- POSTED AUGUST 21ST, 2018 AT 2:22 PMZKI started IF a month ago and I feel great. I lost weight, I feel “lighter,” more awake, and more energetic. I plan to make IF a part of my life.I eat from 12PM to 8PM. I feel that skipping breakfast is the easiest thing to do. I used to go to a bakery every morning – I’ve stopped that. If I get a little hungry in the morning, I use coffee as an appetite suppressant. On most days I don’t even think about breakfast and before I know it, it’s noon!I’ve been good about not eating past 8PM. Okay, If I’m out for dinner or at a party, I might go past 8PM…but I don’t kill myself over it. Some days if I have a big lunch (crispy duck with basil or cheeseburger), I won’t eat until the following day.I’m 43 years old and not a big guy (5’7″) but I could use some trimming around the gut. When I started IF I was 169 lbs and I’m now at 165 lbs…so losing 1-2 lbs per week.One important thing: I herniated a disc in my lower back a couple months ago so I’m not exercising. I don’t know how things will change (appetite, blood sugar, fatigue, etc) once I resume weights and start riding my bike to work again.In summary, I’m going to use some form of IF for the rest of my life and I highly recommend it. As with anything check with your doctor and make sure it’s the right thing for you. Good luck!
- POSTED AUGUST 20TH, 2018 AT 7:02 PMAnnaHey, Im 16 years old. Should I try this? I also use special app on my phone to count protein, carbohydrates and fat, i understand that its really important for my body to work well and to have everything for it. It won’t be so harmful to try if in my age as well? Some tips?
- POSTED AUGUST 18TH, 2018 AT 5:06 AMEnzoWhy do you conclude that evening fasting is better? Both the groups started the feeding time window at 7am, so the different results are not related to the timing but to the duration of fasting. Nothing new for us… this simply remarks the benefits of restricted time feeding, indipendently from time of the day.As for eating early there are no evidence of the benefits and also some studies that go against this advice http://www.ergo-log.com/emphasisonbreakfast.htmlAnectodally I find more difficult to fast in the evening (have you ever tried to go to bed on an empty stomach? )… without count that in the evening my self-control is really depleted after a day of work and I want just to relax and enjoy a good dinner.For me, the best and simplier to stick advices are:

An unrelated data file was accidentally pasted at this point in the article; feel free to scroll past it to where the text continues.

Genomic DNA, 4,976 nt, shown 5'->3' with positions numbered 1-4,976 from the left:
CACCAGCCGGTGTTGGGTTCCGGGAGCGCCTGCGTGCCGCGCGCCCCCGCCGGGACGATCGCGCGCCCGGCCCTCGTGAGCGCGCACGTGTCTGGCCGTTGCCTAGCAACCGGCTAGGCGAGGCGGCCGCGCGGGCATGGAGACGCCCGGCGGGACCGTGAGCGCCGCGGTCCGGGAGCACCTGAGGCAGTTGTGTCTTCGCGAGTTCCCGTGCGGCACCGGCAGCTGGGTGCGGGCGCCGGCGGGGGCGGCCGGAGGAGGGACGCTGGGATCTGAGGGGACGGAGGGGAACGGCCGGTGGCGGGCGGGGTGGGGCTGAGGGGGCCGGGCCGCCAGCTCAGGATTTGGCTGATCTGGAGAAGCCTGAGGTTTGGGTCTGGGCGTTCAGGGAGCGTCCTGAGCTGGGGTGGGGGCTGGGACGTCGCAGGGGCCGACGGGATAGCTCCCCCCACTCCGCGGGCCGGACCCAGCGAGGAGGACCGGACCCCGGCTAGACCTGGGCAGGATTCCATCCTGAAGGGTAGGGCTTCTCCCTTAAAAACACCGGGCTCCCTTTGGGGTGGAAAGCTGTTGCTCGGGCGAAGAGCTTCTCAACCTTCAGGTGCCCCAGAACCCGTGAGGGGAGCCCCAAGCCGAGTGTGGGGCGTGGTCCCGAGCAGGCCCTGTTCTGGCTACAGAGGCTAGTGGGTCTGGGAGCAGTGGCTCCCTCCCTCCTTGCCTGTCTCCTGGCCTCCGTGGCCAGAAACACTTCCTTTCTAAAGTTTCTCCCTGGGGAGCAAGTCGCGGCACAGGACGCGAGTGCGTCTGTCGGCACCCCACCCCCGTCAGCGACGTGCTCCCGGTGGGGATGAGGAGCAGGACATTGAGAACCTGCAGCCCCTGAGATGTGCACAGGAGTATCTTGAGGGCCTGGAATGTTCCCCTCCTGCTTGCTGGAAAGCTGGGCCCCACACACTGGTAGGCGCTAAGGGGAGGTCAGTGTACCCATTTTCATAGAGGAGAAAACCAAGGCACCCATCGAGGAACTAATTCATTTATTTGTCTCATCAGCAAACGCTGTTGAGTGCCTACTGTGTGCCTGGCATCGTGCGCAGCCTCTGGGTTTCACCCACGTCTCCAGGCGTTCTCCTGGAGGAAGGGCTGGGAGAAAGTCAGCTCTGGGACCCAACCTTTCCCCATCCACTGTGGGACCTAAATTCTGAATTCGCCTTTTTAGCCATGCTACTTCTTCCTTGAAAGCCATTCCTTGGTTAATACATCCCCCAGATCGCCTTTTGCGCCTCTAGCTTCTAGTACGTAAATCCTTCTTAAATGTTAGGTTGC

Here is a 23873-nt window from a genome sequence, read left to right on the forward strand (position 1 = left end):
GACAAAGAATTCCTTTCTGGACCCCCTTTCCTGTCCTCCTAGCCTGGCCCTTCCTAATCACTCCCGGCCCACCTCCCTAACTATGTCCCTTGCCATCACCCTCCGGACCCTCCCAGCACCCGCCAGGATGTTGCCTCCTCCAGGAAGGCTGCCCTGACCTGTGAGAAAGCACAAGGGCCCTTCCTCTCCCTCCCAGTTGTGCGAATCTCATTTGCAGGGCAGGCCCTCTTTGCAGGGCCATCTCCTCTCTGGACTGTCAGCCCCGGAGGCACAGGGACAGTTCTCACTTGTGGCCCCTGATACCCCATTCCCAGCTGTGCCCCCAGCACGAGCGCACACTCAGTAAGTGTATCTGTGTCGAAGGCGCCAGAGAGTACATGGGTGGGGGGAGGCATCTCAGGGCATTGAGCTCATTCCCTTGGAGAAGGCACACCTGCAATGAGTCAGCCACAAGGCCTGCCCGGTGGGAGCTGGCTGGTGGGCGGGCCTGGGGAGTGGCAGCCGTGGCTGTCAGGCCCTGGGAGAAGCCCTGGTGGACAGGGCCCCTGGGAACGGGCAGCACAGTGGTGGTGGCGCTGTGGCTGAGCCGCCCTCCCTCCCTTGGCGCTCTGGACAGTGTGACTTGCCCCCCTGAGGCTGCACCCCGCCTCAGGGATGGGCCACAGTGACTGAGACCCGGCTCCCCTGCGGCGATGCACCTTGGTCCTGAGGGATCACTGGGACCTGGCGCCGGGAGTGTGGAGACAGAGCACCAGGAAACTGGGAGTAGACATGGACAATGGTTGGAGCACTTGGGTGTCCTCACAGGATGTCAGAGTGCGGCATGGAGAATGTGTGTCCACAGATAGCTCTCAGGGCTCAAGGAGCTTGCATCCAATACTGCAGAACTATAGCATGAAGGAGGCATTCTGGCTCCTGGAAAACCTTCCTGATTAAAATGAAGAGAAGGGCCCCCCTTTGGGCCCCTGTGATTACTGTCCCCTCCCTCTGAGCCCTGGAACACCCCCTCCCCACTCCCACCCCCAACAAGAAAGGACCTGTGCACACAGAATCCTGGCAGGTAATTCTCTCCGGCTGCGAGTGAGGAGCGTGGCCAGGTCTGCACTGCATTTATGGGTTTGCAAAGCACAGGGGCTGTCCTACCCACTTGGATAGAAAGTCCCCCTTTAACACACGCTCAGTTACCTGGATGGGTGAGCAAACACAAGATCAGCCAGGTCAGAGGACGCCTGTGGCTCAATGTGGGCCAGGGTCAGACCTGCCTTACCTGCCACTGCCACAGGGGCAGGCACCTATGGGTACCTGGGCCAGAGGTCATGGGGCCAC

– skip breakfast for intermittent fasting;
– eat ever at the same time like a swiss clock;
– eat fat at lunch and carbs at dinner.
- POSTED AUGUST 18TH, 2018 AT 12:21 AMMaggieThe timeframe doesn’t apply to people who work overnight/graveyard shifts.
- POSTED AUGUST 16TH, 2018 AT 1:41 AMMichaelAdvice for us night workers wouldn’t go amiss.
- POSTED AUGUST 8TH, 2018 AT 12:15 PMMartin JenkinsI am a 65-year-old male who started IF seven weeks ago. I only eat between noon and 8pm. I am obese, but losing about a pound a week so far. Notably, except for time, I have not changed what I eat at all. My diet was never terrible or great, and now it is the same, a mix of raw fruit sometimes and a donut another time. But I only eat it during the appointed hours. Remarkably, I do not feel hungry. I used to eat comfort breakfasts like pancakes or waffles, and I thought I would miss them. But no, I truly am not hungry in the mornings. I often delay lunch, but I still stop eating at 8. That alone probably has cut many calories of desserts. Bottom line: works for me so far.
- POSTED AUGUST 6TH, 2018 AT 11:16 AMIsaac Morales60 year old and just started IF a week ago. I eat from noon to 8pm. The noon start works for me because I’m not starting my day with the thought of food! I LOVE FOOD AND LOVE TO EAT! I am moving away from some bad habits and it doesn’t seem that difficult for me with IF! Just one week in and I do feel better. Can’t wait till I’ve got a month under my belt.